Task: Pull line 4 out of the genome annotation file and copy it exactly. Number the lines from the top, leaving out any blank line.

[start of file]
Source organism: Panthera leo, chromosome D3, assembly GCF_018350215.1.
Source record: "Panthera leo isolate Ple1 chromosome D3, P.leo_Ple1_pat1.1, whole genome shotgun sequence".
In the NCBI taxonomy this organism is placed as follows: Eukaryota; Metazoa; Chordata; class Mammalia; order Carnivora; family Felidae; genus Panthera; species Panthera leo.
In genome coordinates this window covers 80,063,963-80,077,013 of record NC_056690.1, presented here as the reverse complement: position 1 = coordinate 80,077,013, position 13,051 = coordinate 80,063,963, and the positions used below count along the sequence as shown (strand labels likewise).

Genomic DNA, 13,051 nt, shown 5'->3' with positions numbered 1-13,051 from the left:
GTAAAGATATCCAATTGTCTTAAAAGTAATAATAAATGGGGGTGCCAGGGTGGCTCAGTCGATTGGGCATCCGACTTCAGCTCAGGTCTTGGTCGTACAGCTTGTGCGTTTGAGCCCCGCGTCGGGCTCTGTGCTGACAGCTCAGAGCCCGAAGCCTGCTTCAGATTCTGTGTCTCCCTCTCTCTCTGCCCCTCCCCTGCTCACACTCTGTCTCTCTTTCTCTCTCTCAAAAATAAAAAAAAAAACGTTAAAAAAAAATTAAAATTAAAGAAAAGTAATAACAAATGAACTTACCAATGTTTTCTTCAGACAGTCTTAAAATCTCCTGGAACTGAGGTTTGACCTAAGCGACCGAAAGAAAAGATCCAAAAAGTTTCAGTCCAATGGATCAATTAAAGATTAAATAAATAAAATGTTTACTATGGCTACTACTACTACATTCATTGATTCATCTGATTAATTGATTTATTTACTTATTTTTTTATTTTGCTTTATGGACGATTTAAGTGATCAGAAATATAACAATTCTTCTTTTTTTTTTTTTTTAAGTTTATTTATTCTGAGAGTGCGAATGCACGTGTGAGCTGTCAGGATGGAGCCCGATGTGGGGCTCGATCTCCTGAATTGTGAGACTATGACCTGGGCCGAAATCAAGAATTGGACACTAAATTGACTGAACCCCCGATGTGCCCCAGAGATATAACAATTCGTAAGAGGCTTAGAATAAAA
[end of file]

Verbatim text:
In genome coordinates this window covers 80,063,963-80,077,013 of record NC_056690.1, presented here as the reverse complement: position 1 = coordinate 80,077,013, position 13,051 = coordinate 80,063,963, and the positions used below count along the sequence as shown (strand labels likewise).